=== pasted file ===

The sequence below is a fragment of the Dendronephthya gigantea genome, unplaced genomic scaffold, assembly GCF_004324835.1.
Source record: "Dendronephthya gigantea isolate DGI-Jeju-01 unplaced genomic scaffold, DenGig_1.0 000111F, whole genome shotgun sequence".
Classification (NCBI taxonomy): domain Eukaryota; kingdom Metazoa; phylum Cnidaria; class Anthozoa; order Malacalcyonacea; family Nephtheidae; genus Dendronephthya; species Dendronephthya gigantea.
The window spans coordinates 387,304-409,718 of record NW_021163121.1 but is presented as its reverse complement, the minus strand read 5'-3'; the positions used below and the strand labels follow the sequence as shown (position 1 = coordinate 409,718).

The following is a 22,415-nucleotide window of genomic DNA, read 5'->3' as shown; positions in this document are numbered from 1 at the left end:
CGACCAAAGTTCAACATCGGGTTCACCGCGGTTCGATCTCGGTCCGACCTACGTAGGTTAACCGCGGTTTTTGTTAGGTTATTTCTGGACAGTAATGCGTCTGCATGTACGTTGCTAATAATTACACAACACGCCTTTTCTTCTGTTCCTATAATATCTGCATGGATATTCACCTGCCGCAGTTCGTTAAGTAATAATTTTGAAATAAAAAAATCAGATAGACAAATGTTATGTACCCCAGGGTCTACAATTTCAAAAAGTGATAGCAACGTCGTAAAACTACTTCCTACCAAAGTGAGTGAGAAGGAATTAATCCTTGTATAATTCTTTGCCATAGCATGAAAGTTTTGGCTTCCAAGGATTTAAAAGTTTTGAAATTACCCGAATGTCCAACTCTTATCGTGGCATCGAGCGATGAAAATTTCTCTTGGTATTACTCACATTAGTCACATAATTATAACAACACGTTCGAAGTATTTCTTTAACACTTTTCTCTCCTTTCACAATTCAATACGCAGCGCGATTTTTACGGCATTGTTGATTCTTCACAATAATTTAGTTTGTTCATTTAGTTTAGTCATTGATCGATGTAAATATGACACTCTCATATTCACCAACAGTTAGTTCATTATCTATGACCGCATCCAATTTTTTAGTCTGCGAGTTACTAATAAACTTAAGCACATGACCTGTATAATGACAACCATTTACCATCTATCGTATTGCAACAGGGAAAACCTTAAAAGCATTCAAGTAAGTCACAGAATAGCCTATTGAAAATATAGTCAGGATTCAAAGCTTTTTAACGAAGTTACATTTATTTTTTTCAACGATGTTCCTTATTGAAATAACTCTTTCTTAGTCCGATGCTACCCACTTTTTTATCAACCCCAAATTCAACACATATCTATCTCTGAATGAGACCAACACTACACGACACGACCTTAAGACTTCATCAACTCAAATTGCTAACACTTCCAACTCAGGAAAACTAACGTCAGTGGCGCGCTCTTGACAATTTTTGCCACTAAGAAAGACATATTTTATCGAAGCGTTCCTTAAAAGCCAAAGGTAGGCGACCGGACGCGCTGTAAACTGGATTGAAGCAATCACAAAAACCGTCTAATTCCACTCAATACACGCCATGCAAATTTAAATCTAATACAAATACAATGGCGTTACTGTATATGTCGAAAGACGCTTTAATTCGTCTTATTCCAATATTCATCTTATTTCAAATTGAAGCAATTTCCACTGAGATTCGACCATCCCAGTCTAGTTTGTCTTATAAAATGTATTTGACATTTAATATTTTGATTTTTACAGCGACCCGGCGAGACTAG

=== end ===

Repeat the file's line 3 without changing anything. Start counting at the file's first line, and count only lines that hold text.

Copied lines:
Classification (NCBI taxonomy): domain Eukaryota; kingdom Metazoa; phylum Cnidaria; class Anthozoa; order Malacalcyonacea; family Nephtheidae; genus Dendronephthya; species Dendronephthya gigantea.